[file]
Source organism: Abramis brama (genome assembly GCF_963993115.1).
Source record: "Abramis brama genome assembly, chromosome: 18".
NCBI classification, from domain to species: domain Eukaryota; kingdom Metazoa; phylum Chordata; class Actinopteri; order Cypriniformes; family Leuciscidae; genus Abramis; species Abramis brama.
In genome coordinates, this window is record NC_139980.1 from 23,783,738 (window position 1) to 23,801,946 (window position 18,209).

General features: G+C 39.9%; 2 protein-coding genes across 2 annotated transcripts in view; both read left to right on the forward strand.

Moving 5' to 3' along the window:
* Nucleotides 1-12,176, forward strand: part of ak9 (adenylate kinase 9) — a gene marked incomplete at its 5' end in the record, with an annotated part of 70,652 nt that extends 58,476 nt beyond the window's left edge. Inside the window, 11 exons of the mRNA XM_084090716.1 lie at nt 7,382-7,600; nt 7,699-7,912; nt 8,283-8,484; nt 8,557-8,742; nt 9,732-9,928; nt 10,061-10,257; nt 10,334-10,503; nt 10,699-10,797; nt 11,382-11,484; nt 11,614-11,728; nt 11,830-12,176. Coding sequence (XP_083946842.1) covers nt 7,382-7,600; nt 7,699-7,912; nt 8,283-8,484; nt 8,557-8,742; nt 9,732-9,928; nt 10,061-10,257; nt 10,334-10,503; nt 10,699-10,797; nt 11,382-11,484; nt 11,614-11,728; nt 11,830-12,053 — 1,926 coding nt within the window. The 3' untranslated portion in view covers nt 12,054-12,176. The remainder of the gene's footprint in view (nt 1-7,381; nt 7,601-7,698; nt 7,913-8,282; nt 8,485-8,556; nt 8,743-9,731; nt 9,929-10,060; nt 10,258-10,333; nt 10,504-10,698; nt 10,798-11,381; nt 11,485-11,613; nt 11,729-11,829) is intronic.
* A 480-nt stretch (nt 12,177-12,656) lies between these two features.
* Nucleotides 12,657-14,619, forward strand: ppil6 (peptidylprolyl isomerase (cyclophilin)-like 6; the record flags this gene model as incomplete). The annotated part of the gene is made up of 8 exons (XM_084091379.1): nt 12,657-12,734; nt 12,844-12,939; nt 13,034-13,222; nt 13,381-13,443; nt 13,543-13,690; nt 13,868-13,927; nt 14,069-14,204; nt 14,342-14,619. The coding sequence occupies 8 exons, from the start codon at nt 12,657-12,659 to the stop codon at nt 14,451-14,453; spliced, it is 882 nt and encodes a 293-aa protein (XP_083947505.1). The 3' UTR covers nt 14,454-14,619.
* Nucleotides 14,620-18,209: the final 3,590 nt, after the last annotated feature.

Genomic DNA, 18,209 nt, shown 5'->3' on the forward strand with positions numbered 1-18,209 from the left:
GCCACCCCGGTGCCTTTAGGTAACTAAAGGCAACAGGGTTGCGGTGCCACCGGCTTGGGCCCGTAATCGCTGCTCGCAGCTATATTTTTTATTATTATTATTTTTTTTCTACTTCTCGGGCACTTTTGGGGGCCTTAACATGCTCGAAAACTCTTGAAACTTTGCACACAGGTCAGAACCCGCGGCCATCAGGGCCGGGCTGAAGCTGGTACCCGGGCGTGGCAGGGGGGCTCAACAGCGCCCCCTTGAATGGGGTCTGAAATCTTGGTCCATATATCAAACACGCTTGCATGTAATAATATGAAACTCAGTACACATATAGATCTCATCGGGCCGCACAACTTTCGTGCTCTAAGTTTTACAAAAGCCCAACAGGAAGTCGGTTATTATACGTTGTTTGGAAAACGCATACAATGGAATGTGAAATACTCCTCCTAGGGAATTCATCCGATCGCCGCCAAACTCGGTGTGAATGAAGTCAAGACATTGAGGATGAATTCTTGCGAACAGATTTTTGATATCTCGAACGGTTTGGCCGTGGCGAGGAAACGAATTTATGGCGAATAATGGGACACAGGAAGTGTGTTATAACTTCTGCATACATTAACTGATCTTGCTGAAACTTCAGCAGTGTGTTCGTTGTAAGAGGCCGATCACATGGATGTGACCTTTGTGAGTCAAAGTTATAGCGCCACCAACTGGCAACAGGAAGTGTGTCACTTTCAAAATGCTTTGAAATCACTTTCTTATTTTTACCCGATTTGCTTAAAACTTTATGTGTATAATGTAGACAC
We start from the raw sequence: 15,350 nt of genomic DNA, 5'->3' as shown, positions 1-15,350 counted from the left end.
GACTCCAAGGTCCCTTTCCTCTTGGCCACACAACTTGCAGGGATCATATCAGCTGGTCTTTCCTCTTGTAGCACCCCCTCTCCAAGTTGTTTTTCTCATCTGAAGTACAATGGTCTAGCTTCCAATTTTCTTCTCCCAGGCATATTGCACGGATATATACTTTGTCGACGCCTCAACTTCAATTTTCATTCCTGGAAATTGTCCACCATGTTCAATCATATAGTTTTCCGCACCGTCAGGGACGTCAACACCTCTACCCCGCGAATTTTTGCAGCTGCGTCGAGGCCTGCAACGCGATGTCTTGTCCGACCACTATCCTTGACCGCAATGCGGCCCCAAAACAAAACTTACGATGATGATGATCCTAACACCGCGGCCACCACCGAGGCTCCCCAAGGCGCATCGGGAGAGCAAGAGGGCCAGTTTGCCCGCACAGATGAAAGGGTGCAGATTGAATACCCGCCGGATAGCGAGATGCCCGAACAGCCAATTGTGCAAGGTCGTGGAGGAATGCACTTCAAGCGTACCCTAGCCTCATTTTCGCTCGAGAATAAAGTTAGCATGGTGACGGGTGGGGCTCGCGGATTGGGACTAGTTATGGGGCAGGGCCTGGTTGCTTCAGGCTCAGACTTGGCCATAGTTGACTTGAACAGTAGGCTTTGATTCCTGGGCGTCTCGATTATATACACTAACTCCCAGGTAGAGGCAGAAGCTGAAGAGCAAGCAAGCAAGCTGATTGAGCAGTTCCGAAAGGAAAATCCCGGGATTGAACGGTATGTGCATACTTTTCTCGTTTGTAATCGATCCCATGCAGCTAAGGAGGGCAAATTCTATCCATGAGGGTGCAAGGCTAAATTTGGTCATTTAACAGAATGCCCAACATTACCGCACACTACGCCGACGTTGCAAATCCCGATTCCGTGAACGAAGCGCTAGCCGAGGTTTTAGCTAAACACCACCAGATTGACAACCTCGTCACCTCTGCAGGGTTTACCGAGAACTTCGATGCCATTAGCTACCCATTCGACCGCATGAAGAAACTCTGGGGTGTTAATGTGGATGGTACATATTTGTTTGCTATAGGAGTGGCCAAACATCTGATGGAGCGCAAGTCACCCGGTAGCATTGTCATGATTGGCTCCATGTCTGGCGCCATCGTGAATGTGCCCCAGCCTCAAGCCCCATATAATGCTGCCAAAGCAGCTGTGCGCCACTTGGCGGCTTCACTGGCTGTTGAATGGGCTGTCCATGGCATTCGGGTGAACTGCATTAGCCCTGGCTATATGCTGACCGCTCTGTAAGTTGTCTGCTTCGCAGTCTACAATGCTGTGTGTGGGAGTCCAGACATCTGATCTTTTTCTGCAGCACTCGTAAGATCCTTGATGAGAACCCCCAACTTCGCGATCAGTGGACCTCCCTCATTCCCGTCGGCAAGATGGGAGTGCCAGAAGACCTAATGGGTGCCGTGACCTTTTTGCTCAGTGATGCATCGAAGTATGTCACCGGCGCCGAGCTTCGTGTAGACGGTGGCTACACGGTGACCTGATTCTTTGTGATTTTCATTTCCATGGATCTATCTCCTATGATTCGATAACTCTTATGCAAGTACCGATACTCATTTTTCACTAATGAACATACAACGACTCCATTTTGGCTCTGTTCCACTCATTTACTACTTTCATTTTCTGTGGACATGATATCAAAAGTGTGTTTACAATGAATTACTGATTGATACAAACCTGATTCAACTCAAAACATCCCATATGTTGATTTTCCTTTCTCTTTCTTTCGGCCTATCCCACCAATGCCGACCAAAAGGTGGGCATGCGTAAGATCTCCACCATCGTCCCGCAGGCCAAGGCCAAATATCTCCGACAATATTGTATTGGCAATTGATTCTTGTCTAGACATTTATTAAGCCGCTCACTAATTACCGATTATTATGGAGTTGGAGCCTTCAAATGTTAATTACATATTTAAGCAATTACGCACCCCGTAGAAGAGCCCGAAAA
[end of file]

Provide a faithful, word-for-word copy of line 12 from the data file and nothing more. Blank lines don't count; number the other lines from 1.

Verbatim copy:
GCCACCCCGGTGCCTTTAGGTAACTAAAGGCAACAGGGTTGCGGTGCCACCGGCTTGGGCCCGTAATCGCTGCTCGCAGCTATATTTTTTATTATTATTATTTTTTTTCTACTTCTCGGGCACTTTTGGGGGCCTTAACATGCTCGAAAACTCTTGAAACTTTGCACACAGGTCAGAACCCGCGGCCATCAGGGCCGGGCTGAAGCTGGTACCCGGGCGTGGCAGGGGGGCTCAACAGCGCCCCCTTGAATGGGGTCTGAAATCTTGGTCCATATATCAAACACGCTTGCATGTAATAATATGAAACTCAGTACACATATAGATCTCATCGGGCCGCACAACTTTCGTGCTCTAAGTTTTACAAAAGCCCAACAGGAAGTCGGTTATTATACGTTGTTTGGAAAACGCATACAATGGAATGTGAAATACTCCTCCTAGGGAATTCATCCGATCGCCGCCAAACTCGGTGTGAATGAAGTCAAGACATTGAGGATGAATTCTTGCGAACAGATTTTTGATATCTCGAACGGTTTGGCCGTGGCGAGGAAACGAATTTATGGCGAATAATGGGACACAGGAAGTGTGTTATAACTTCTGCATACATTAACTGATCTTGCTGAAACTTCAGCAGTGTGTTCGTTGTAAGAGGCCGATCACATGGATGTGACCTTTGTGAGTCAAAGTTATAGCGCCACCAACTGGCAACAGGAAGTGTGTCACTTTCAAAATGCTTTGAAATCACTTTCTTATTTTTACCCGATTTGCTTAAAACTTTATGTGTATAATGTAGACAC